"In Mount Isa, you've got the cowboys, you've got the miners, you've got the locals, you've got the tourists, you've got the ringers, you've got the people from the Aboriginal communities Ã¢â¬â they all come into town and they all want to have a good weekend," he says.
"And if they're a little bit frisky, the coppers or the locals will say 'well wait until Brophy is on and go down there and you get paid for it and you can do it legally.'
The boxing tent Ã¢â¬â the last of its kind as Fred will tell you Ã¢â¬â is set up on the other side of town to the rodeo arena, but it still draws a crowd.
Audience members can fight each other or a member of the boxing troupe and of course, there's prize money.
Fred says having a place to fight "takes the sting out of them".
The showman has got a bit of a beef with how the rodeo is run these days. He thinks it's been too heavily influenced by the professional circuit in the USA, but there's little chance he would miss it.
"Look I could be doing the Brisbane exhibition when that's on if I wanted to, but I don't because I want to go out there to Mount Isa," he says.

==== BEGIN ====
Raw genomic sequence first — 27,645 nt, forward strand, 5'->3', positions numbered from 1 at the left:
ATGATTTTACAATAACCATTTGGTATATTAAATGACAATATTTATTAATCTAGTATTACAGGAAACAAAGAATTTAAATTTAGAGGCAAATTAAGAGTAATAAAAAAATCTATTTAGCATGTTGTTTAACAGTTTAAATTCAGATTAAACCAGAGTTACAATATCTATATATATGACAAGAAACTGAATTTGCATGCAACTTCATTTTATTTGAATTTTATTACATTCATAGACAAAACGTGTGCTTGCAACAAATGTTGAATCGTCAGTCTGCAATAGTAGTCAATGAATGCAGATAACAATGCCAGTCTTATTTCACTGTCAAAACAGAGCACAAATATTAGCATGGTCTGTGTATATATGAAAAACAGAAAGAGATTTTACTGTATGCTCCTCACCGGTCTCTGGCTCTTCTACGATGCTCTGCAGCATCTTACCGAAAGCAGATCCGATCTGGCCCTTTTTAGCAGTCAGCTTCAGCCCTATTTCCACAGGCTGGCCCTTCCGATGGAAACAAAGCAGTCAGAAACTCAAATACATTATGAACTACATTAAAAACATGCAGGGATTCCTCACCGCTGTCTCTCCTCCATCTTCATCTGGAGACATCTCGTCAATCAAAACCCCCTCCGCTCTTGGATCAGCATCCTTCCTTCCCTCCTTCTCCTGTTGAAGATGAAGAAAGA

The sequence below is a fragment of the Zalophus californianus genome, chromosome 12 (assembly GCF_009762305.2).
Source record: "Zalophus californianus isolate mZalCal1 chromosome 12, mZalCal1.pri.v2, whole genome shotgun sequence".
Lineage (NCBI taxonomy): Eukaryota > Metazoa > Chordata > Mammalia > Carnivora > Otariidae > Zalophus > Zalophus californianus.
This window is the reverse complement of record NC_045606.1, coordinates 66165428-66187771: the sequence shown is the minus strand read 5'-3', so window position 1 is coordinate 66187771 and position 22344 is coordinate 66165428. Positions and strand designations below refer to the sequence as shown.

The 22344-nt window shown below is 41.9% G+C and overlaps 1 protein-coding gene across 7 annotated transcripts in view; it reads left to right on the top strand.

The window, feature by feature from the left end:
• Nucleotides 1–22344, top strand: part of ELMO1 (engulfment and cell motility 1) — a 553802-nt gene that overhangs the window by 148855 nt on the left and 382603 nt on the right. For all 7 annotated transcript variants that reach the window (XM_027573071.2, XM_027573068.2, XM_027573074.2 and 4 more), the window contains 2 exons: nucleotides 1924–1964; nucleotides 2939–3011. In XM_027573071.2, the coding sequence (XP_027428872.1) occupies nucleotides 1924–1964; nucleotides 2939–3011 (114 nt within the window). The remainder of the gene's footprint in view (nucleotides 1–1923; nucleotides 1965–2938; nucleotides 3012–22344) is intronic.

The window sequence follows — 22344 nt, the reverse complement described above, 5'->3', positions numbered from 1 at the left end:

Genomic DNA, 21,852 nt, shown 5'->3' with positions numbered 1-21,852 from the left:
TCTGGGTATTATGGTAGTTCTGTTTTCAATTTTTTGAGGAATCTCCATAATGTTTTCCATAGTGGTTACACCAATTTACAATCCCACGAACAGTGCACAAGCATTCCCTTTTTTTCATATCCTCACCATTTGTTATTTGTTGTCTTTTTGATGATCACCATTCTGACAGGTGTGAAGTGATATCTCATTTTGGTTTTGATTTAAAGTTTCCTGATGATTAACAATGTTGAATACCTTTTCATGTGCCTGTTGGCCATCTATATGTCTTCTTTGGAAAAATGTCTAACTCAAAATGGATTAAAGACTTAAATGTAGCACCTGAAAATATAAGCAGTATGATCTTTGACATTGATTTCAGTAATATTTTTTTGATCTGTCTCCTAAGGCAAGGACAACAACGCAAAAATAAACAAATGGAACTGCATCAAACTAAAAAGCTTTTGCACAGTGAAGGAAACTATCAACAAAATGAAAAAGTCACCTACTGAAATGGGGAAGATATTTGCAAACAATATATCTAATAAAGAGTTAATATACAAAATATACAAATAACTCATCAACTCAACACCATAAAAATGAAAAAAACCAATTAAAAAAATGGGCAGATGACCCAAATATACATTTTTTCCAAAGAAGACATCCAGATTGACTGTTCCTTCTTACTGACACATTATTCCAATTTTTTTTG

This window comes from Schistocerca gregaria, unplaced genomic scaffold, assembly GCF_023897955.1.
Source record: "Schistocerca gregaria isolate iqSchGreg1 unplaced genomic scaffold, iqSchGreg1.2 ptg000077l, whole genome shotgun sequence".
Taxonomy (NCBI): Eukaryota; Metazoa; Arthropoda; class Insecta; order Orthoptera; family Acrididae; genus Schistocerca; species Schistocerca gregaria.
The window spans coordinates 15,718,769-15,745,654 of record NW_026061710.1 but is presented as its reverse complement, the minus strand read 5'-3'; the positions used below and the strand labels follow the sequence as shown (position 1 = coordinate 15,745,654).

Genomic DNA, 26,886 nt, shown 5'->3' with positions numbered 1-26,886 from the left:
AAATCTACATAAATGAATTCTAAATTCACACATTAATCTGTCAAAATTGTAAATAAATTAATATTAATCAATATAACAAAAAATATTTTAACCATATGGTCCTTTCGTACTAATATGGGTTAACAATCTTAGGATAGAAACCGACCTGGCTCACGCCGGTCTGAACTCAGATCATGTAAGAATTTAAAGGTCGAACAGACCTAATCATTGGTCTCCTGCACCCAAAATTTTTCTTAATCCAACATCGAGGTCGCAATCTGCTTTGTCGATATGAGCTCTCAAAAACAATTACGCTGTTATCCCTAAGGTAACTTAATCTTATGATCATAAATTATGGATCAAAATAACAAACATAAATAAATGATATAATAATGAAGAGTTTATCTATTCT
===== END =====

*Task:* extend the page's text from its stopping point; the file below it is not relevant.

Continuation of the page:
In the tent, the audience is the show and "whether they win or lose, that's irrelevant".
But it's the rodeo which is the main show in town. Ahead of the open bull ride, cowboys secure their gloves and buckle their boots.
Bob Holder would love to be clambering over the chutes and onto the back of a bull or bronc.
"I'd love to," he says, "but I know I'd knock myself around too much."
"I wouldn't be able to walk the next day. My bones can only take so much, I know that. I gave them a hell of a hiding all my life."
But Bob reckons he'll be competing in the roping events for a while yet.
"Another 10 years at least," he says. "I should get that far. That's not far away."
Reporting: National rural and regional correspondent
Photography: The Specialist Reporting Team's Brendan Esposito
Additional reporting and digital production: The Specialist Reporting Team's